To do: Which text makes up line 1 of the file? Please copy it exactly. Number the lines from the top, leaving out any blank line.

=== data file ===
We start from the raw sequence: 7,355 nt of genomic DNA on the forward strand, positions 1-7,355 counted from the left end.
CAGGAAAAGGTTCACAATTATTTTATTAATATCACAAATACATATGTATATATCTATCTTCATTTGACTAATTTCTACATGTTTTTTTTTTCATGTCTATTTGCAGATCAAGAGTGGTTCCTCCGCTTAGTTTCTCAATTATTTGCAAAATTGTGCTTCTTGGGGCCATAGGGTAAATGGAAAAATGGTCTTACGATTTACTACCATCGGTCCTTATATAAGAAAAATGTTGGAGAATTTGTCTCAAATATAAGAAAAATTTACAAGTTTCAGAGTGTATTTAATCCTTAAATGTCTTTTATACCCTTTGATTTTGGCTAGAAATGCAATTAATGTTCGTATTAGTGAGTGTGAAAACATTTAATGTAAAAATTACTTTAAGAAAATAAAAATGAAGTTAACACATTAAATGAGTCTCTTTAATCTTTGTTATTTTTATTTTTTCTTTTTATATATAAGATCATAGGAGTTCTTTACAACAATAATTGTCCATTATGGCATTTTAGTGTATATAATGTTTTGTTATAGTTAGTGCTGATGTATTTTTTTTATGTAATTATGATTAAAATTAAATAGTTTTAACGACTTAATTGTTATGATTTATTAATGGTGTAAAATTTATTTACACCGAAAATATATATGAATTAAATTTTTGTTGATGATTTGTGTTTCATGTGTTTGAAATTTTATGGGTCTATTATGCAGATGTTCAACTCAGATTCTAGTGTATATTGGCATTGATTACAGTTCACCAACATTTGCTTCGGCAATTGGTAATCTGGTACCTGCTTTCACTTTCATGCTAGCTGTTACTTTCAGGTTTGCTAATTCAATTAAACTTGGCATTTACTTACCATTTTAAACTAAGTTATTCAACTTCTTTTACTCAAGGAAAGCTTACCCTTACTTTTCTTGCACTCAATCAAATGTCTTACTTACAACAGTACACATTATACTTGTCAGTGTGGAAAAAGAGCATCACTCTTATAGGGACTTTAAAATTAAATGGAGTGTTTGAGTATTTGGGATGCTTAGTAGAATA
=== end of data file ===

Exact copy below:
We start from the raw sequence: 7,355 nt of genomic DNA on the forward strand, positions 1-7,355 counted from the left end.